Caviar. Not an everyday thing for most people, including me—but for New Year’s Eve, Valentine’s Day or a milestone birthday, caviar is pretty much guaranteed to set off a giddy feeling of celebration. Assuming you serve it with plenty of Champagne or prosecco.
My go-to caviar hors d’oeuvre consists of steamed fingerling potatoes, their insides scooped, mixed with crème fraiche and chives, piled back in the shells and garnished with caviar. Salmon roe look lovely but for a big flourish (and a big splurge), it’s gotta be glistening black sturgeon caviar. Which brings us to newly branded Black Opal Premium Reserve Caviar, processed just down the road in Sarasota and shippable anywhere in the U.S.
South Florida caviar? Seems counterintuitive that eggs from sturgeon, fish that love icy waters, would come from our semi-tropical region. But that’s what’s happening at Healthy Earth Sarasota, where acquaculture operations director Jim Michaels showed me around.
Michaels, a veteran of sturgeon farming in northern California, oversaw development of the technology by Mote Marine Laboratory, a leader in sustainable uses of marine resources. Last September the not-for-profit decided the time was right for investment company Seven Holdings to take over the marketing, sales and distribution of its carefully nurtured product. The brand name Healthy Earth Sarasota distinguishes it from the company’s other sustainable seafood ventures along Florida’s west coast.
My tour started with a tank of tadpole-sized Siberian sturgeon, feeding on nutrients in the sacs they’re hatched with. The chilled water is what their species are accustomed to but as they grow and move to new tanks, they gradually adjust to higher water temperatures, thereby reducing power needs. Mote Marine also pioneered rigorous methods of water filtering and reuse, resulting in far less demand for fresh water than a typical fish farming operation.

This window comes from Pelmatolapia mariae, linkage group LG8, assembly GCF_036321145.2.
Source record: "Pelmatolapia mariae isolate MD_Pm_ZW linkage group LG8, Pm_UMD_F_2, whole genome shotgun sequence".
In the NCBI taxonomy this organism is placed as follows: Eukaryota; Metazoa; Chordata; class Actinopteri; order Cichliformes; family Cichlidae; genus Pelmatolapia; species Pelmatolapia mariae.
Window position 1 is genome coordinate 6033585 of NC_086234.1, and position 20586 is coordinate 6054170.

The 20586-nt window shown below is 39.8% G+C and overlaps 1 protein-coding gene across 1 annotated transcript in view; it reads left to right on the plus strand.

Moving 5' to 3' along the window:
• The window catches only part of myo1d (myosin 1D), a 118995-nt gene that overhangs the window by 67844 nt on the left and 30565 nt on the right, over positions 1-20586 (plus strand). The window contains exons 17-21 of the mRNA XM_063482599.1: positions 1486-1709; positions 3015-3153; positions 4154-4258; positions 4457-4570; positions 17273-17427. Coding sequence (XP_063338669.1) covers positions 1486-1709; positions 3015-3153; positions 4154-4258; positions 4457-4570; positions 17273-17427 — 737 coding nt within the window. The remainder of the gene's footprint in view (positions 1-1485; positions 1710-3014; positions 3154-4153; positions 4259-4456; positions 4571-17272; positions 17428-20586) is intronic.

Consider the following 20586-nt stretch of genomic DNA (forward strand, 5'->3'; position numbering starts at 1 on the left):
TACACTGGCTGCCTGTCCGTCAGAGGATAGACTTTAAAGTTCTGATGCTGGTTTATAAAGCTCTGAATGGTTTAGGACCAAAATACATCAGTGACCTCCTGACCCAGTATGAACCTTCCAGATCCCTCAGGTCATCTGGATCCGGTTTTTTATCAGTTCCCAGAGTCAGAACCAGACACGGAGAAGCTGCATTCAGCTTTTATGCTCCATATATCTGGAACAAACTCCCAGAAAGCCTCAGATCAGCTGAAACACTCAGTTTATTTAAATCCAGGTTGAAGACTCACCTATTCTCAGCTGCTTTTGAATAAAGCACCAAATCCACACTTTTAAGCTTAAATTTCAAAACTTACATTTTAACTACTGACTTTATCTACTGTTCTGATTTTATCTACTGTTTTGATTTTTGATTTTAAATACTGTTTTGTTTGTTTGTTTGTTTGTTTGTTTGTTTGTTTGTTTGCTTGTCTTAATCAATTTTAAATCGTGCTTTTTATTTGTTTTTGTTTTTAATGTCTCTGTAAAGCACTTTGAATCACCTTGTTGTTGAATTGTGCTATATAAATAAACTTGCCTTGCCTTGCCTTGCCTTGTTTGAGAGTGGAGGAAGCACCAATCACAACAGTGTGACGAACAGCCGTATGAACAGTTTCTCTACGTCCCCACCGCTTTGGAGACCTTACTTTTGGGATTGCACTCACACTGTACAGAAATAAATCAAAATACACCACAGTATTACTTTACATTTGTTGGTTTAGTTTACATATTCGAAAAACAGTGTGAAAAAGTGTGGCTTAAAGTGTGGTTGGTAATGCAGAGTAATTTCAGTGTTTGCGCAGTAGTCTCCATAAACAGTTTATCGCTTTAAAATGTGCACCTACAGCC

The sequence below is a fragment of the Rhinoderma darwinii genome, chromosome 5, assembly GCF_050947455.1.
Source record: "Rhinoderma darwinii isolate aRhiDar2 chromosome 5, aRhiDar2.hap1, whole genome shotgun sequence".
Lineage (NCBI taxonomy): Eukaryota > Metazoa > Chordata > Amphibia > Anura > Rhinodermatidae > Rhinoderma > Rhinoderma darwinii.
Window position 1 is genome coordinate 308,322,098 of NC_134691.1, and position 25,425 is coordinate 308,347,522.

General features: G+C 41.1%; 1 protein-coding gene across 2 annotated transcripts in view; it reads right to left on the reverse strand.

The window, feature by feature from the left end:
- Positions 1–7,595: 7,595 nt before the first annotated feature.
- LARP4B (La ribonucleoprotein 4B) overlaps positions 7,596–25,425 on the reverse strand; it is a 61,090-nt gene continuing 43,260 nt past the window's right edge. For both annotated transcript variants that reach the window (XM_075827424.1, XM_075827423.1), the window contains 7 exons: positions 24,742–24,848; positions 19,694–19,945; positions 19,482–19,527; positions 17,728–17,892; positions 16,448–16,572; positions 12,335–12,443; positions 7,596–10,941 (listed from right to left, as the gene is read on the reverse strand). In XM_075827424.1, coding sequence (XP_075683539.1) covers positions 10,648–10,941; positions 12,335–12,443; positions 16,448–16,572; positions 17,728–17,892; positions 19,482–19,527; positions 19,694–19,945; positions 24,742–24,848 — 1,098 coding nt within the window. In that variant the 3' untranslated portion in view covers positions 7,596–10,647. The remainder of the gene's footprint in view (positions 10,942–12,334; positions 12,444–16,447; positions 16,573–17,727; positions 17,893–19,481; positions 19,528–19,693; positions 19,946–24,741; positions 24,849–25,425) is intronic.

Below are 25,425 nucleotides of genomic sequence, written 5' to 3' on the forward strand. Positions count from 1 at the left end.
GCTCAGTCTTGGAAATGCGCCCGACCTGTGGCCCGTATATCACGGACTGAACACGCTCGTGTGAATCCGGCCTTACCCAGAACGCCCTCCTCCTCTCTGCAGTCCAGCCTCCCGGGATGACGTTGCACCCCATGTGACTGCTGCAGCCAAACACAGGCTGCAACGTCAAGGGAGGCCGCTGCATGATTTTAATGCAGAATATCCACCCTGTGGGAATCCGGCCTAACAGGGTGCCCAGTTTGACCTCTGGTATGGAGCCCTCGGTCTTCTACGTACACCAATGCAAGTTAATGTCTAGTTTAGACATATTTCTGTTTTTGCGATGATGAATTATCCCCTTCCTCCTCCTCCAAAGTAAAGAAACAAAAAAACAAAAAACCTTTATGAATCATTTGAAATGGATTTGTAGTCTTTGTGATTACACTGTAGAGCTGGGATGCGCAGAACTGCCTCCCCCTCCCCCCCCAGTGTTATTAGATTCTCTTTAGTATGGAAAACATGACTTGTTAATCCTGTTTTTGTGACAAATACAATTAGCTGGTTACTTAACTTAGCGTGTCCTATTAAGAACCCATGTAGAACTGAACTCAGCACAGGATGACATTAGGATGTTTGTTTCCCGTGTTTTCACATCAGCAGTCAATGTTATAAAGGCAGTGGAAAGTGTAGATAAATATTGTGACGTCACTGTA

Michaels told me the dark fish with strange snouts darting through water in the last tanks were up to seven years old. Sometimes that’s how long the eggs take to mature. Seven years. It might take that long to grow an olive tree, but the tree produces fruit year after year. A fully matured sturgeon represents a one-time investment. It’s not hard to see why caviar costs so much.
We moved on to a processing room where a worker was filleting sturgeon, its precious eggs already harvested, to be sold in fish markets. And then the sterile space where the eggs are gently rubbed against a screen to eliminate ovarian tissue before being mixed by hand with kosher salt, using the “lightly salted” Malossol method. Grading by egg size, color and firmness follows similar
criteria as for Caspian Sea beluga, osetra and sevruga—but the sturgeon species are different, so to avoid confusion, Black Opal is designated as “osetra-class caviar.”
Processors pack the caviar in jars ranging in size from the two ounces a consumer like me might buy to a one-kilo tin sold to restaurants such as Restaurant BT, where caviar is paired with big-eye tuna or used as a garnish for cucumber-pumpkin-coconut soup. Caviar from different fish is never mixed in a container. It requires aging for a month under refrigeration and, as with Champagne, the containers must be rotated according to a set schedule.
Asked how he likes to eat caviar, Michaels said, “Naked.” Making a fist, he showed how to place caviar in the crevice between thumb and index finger. I’ve seen Italians do the same thing when tasting freshly pressed olive oil.
I was dying to know how Black Opal caviar tasted. A few days later I found out, as our guests ate their way through a platterful of creamy fingerlings topped with caviar. I’m not an expert but to me it tasted delicious—delicately briny and uniquely suited for celebrations.